Kiat: Into Leipzig
Kiat beams in from Singapore… via Leipzig and along with discussing the new release, sweeps us up with accounts of various involvements, influences and, natch, the gates of hell.
Hey Kiat how are things with you right now? What you up to?
Hello! I’m good, thanks for asking.
Currently still recovering from my travels to Germany and Australia and catching up on my emails/music/design projects in order to keep the work coming in.
Tell us about you: where are you actually based?
I’m actually based in Singapore… born and raised here.
Over the last – let’s say decade – how have you evolved as an artist and what things have shaped you?
So much has happened over the last decade that has influenced me as we are all shaped by our daily experiences big and small. But a few things that stuck out and kept me inspired were the relationships that I have grown with my local creative scene from across the disciplines. It has shown that we can push things forward onto a larger platform if we work together for a greater purpose beyond ourselves.
I’ve also been a lot more open to other musical and art viewpoints such as theatre and contemporary dance as well. Much thanks to my wife actually who is a great ‘cultural selector’ as I call it: she really contributes to my mental input.
In addition, I’ve been envisioning projects that go beyond the realm of just club music such as designing music for fashion film or commercials to slightly more adventurous expressions of my music in non-traditional spaces such as site specific installations. As time moved on, I did feel a lot more comfortable within my own headspace to create music or art freely and which resonated with me on a deeper and more personal level.
I find that in the recent year, I’ve been digging deep into my own childhood interests to see if I can add it to my work in a hopefully interesting and modern way.
Credit also has to be given to everyone who has crossed paths in my life… to my peers, my crew and especially to Digital, Storm and Goldie who have been nothing short of encouraging since day one.
Albums that have have a huge part in my life are… in no particular order
Leftfield – Leftism
All Beastie Boys
RUN DMC – Tougher Then Leather
Orb – The Orb’s Adventures Beyond The Ultraworld
Jungle Brothers – Straight Out The Jungle
Goldie – Timeless
Kerri Chandler – Kaoz Theory
Art Of Noise – Who’s Afraid Of The Art Of Noise
Wild Style (Original Soundtrack)
Sun Ra – Cosmos
Onto this ep, it’s a wonderful place to be immersed in… can you take us into ‘Brooklyn’?
Thanks for the nice words! Well, I’ve always created music to serve as bookmarks in my life.. this helps me look back and remember certain moments that I was going thru both good and bad. Sound has always triggered deep emotions in me and I always try to express it somehow. With this tune, it started life in Brooklyn last year after a tour and it reflected the bittersweetness of how I was feeling after all that travel with the crew and the moments we experienced together.
The journey of the tune also reflects the warmness of the neighbourhood we were staying in but progresses into the subtle moodiness of the city where sunlight doesn’t fall in some places…and then back again to a comfortable space.
There’s a lot of variety here… what influenced the vibe of ‘Slider’?
When I sat down to do this tune, it was the time of the 7th Month festival otherwise known as the Hungry Ghosts Festival which is a period where the Chinese believe the gates of hell are open and the spirits roam freely.
Due to their nature of being trapped between the living and spiritual realms, they are unable to eat or drink, which results in them being perennially hungry.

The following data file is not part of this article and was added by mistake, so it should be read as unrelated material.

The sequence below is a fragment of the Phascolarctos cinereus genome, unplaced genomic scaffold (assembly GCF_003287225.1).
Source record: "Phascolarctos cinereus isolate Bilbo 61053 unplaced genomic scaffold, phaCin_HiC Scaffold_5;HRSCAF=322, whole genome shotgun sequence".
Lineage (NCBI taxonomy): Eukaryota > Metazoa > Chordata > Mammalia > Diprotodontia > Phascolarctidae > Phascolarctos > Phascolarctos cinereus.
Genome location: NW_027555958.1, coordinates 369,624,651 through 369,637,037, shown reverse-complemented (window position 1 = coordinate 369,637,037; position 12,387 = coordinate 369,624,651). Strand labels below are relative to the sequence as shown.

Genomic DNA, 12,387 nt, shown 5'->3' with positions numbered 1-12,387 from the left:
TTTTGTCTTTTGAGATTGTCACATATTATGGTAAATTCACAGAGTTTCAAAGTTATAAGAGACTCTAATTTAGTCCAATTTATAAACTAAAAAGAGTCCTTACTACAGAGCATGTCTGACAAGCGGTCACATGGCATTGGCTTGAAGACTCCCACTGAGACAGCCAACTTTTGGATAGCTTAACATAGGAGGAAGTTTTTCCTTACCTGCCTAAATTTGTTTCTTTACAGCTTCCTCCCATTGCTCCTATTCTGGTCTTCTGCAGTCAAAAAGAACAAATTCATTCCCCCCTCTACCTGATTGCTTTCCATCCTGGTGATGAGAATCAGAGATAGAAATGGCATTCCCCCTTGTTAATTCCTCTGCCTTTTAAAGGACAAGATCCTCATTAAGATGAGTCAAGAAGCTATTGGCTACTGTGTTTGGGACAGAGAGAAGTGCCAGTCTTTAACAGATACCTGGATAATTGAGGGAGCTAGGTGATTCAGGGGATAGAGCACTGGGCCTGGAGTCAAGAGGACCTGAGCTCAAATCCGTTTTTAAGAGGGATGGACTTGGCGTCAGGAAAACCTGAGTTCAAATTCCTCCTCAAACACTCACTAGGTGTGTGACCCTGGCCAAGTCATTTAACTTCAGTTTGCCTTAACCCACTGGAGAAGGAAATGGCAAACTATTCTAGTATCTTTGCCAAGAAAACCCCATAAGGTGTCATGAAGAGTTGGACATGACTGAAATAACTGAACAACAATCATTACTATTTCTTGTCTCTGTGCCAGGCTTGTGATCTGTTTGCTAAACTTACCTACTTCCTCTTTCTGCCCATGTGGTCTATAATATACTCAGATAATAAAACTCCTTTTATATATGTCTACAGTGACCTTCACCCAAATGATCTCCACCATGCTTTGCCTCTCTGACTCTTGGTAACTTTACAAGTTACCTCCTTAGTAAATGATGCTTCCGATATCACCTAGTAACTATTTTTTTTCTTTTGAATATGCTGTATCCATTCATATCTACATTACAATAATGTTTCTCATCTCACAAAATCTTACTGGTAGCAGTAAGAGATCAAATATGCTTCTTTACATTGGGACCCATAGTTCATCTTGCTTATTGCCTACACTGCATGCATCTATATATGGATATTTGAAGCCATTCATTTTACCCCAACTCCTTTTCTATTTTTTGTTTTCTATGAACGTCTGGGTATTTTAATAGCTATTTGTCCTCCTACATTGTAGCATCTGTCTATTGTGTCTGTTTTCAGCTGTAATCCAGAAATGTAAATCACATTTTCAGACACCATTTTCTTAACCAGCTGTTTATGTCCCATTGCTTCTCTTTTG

This inspired the vibe of slider where the sound of prayer bells guide the spirits as they slide through the different dimensions from the other world and into ours to enable them to feed and replenish.
Take us into the Kabuki linkup?
I’ve been a fan of his work since the early 2000’s and I’m embarrassed to say that I didn’t know he resided in Frankfurt until my recent remix that he had done on Brooklyn was sent over from Robert over at Defrostatica.
Long story short, we caught up in Frankfurt recently and it was a good time spent together as I felt we had a lot of common viewpoints in music and building culture. Just super surprised we didn’t link up earlier as we have more then a few common friends!
In general I feel a strong visual aesthetic abounds here… are visuals important to you?
I cannot emphasis how important the visual aspect is to me.
Sight takes up about 83% of our sensorial input which is pretty significant. Although music only involves the sense of hearing, I do try my best to start of with a spatial scene in my head which I try to bring out using music… to almost try to paint a sonic landscape with the audio palette.
Even as a teenager, the whole experience of consuming music did start quite a bit by the interpretation of the cover before I picked it up for a listen. For me, one cannot exist without the other. In a performance space, the music and the visuals should ideally work together to create a larger experience for the audience.
Tell us about live nights you’re involved in?
I’ve co-founded a night called Syndicate which began about six years ago as a night where audio-visual presentations was the format we wanted to explore. The music itself was very open and it was a platform that encouraged experimentation which focused on the the learnings from the process rather then the outcome.
It was quite common that artists from diff musical/creative backgrounds would collaborate to create something new.
Any tune in your head right now?
The tune in my head right now is Erik Satie’s Première Gymnopédie performed by Alexandre Tharaud. Besides this, Mark Pritchard’s latest album Under The Sun, Digital’s Synthesis LP and the new Goldie album are pretty much the ones for me this year!